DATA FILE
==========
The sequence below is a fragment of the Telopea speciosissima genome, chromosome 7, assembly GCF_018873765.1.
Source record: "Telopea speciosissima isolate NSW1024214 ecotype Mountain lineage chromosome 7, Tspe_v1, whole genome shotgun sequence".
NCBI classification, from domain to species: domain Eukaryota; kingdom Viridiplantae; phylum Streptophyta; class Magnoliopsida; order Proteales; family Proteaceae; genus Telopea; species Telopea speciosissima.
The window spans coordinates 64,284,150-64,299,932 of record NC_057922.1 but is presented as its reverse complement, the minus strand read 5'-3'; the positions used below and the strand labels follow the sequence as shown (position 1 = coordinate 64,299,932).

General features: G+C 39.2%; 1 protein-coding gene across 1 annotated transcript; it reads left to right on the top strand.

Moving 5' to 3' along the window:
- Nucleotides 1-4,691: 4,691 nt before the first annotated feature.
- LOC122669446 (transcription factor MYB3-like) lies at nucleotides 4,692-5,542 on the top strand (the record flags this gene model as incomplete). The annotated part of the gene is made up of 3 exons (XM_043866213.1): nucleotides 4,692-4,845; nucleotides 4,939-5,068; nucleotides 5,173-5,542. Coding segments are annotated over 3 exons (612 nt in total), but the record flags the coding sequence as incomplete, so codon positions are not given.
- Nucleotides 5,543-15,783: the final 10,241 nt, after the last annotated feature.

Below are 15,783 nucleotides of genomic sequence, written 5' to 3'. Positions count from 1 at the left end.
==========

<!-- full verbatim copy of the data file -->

The sequence below is a fragment of the Telopea speciosissima genome, chromosome 7, assembly GCF_018873765.1.
Source record: "Telopea speciosissima isolate NSW1024214 ecotype Mountain lineage chromosome 7, Tspe_v1, whole genome shotgun sequence".
NCBI classification, from domain to species: domain Eukaryota; kingdom Viridiplantae; phylum Streptophyta; class Magnoliopsida; order Proteales; family Proteaceae; genus Telopea; species Telopea speciosissima.
The window spans coordinates 64,284,150-64,299,932 of record NC_057922.1 but is presented as its reverse complement, the minus strand read 5'-3'; the positions used below and the strand labels follow the sequence as shown (position 1 = coordinate 64,299,932).

General features: G+C 39.2%; 1 protein-coding gene across 1 annotated transcript; it reads left to right on the top strand.

Moving 5' to 3' along the window:
- Nucleotides 1-4,691: 4,691 nt before the first annotated feature.
- LOC122669446 (transcription factor MYB3-like) lies at nucleotides 4,692-5,542 on the top strand (the record flags this gene model as incomplete). The annotated part of the gene is made up of 3 exons (XM_043866213.1): nucleotides 4,692-4,845; nucleotides 4,939-5,068; nucleotides 5,173-5,542. Coding segments are annotated over 3 exons (612 nt in total), but the record flags the coding sequence as incomplete, so codon positions are not given.
- Nucleotides 5,543-15,783: the final 10,241 nt, after the last annotated feature.

Below are 15,783 nucleotides of genomic sequence, written 5' to 3'. Positions count from 1 at the left end.